Tuesday, August 14, 2007

Where is the proof?

Can you trust Baby Milk Action to tell the truth? There are two answers to this question.

The first is : YES!

The second is : Look to the evidence and challenge us if you want more.

Sometimes it is necessary to spend the time to dig into the substance of the campaign, because Nestlé uses a strategy I call mid-point bias. Basically it says whatever sounds reasonable, regardless of the truth, in the hope confused on-lookers will conclude the truth must lie somewhere between what Baby Milk Action says and what it says. In reality, we stand on the spot marked truth. Regardless of anything else, Nestlé would sue us to oblivion if we stepped off it! See:

Someone did challenge us a few weeks ago to substantiate two of the claims on our Give Nescafé the boot flier.

Rather than photocopy of load of stuff from the files and stick it in the post, I have written a new entry for our Your Questions Answered section of the website, with substantiation for every point on the flier, with links to as many of the documents I could find on-line or scan myself.

You can see it here:

I'll give you a flavour with an examination of this claim on our flier:

"According to UNICEF: 'Improved breastfeeding practices and reduction of artificial feeding could save an estimated 1.5 million children a year'."

This quote is from the State of the World’s Children 2001. Available at: http://www.unicef.org/sowc01/maps/maps/map1nf.htm

It has been given in various other forms by UNICEF and WHO. The UNICEF website states (on 14 August 2007):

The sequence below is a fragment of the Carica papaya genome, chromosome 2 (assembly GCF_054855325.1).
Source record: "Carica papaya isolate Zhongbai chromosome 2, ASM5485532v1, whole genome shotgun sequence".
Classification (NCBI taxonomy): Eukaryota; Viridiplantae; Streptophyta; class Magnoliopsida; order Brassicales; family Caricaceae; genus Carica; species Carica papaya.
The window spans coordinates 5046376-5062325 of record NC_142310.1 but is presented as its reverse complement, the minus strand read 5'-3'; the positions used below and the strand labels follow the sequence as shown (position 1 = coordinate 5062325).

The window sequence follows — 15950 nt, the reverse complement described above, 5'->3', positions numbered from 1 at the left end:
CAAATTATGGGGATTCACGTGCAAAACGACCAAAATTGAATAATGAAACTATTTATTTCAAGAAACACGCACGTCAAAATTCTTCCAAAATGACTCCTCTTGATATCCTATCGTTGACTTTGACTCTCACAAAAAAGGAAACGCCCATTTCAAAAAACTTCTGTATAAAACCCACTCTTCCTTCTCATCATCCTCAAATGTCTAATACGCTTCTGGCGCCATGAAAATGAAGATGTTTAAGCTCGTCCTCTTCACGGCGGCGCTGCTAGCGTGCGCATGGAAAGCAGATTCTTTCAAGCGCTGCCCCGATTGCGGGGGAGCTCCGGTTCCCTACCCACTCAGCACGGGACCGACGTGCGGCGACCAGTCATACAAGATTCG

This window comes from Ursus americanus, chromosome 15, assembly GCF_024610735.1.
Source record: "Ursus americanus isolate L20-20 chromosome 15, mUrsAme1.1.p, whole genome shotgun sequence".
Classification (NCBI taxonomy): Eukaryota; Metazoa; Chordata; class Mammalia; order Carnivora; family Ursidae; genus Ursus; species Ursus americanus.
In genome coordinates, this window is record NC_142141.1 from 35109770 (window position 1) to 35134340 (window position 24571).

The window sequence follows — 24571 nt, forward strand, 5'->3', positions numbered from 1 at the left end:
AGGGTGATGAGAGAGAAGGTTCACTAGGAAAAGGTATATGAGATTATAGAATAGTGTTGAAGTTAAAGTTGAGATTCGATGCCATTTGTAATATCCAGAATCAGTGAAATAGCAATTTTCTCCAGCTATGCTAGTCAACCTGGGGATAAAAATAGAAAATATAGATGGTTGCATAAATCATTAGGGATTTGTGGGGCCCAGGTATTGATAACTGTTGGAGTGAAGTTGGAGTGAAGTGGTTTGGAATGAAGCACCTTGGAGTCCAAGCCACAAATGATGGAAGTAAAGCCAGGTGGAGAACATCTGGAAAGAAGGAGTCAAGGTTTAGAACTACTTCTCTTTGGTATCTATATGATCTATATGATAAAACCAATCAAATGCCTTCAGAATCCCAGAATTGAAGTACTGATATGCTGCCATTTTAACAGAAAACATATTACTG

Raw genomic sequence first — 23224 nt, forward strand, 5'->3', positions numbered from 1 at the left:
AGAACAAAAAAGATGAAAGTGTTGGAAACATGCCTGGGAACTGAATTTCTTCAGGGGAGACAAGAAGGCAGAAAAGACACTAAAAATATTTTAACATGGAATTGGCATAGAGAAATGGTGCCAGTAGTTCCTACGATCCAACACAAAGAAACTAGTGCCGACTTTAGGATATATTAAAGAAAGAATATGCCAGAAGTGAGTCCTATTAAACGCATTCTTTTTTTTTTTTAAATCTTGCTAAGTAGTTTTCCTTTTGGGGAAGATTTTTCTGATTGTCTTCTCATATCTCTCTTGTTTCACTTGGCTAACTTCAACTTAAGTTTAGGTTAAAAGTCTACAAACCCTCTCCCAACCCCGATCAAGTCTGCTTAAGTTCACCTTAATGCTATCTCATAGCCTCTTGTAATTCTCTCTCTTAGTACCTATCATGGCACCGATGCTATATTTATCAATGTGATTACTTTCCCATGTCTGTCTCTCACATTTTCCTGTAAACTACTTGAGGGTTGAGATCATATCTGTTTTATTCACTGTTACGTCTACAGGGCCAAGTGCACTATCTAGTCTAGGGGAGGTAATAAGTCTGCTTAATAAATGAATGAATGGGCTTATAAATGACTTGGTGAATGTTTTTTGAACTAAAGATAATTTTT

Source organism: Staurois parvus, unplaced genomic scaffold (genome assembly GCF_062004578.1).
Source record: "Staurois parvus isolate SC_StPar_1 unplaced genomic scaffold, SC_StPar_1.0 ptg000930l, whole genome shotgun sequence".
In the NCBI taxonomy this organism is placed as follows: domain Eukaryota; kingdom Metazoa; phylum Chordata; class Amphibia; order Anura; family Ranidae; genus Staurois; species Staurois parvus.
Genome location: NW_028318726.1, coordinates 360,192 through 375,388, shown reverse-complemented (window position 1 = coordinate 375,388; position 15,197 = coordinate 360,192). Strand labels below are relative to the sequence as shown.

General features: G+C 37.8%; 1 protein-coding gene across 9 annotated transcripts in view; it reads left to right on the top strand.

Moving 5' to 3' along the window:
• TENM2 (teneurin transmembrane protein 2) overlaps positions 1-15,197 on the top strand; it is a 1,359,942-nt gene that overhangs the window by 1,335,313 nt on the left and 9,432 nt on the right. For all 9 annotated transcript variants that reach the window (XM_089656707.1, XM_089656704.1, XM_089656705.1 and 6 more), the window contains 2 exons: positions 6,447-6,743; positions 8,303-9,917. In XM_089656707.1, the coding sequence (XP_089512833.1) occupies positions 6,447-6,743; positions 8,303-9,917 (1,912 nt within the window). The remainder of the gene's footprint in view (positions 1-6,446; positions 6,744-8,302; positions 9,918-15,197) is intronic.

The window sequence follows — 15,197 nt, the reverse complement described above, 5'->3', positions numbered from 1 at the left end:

"It has been estimated that improved breastfeeding practices could save some 1.5 million children a year. Yet few of the 129 million babies born each year receive optimal breastfeeding and some are not breastfed at all. Early cessation of breastfeeding in favour of commercial breastmilk substitutes, needless supplementation, and poorly timed complementary practices are still too common. Professional and commercial influences combine to discourage breastfeeding, as do continued gaps in maternity legislation."

In a 1997 press release responding to the independent Cracking the Code report UNICEF stated:

"Marketing practices that undermine breastfeeding are potentially hazardous wherever they are pursued: in the developing world, WHO estimates that some 1.5 million children die each year because they are not adequately breastfed. These facts are not in dispute."

However, the figures are disputed by Nestlé. How it does so, I've analysed in detail at:

In 1995 Baby Milk Action was required to defend the statistic before the Advertising Standards Authority after stating in a Nestlé boycott advertisement:

"Every day, more than 4,000 babies die because they're not breastfed. That's not conjecture, it's UNICEF fact."

We did so successfully and, as the ASA report notes, this was with the support of the World Health Organisation (WHO).

A 2003 study in the Lancet examined the question “How many child deaths can we prevent this year?” and concluded that promotion, protection and support of breastfeeding is potentially a more effective health intervention than provision of save water, sanitation and vaccination. Improved breastfeeding rates could prevent 13% of under-5 deaths in the 42 countries where most occur, amounting to 1.3 million. Appropriate introduction of complementary foods could prevent 6% of deaths.

You can find plenty more information responding to questions people have raised at:

For an in-depth look at the history of the campaign look at the response to an awful article published by the British Journal of Midwifery a while ago which we see as part of Nestlé's strategy to sponsor health workers in the UK to break into the market here.

There are two ways to approach information on this issue. If Nestlé says something that contradicts Baby Milk Action you can safely assume they are using deceit to try to divert attention. Or you can investigate in depth and see for yourself the documentary evidence backs Baby Milk Action's position.

Really you should do the latter, because why are we any more deserving of your trust than anyone else? But if time is short, please remember Nestlé's track record and it's mid-point bias strategy, and do the former.

1 comment:

Crepuscule said...

Cartoon demonstrating the faults of midpoint bias here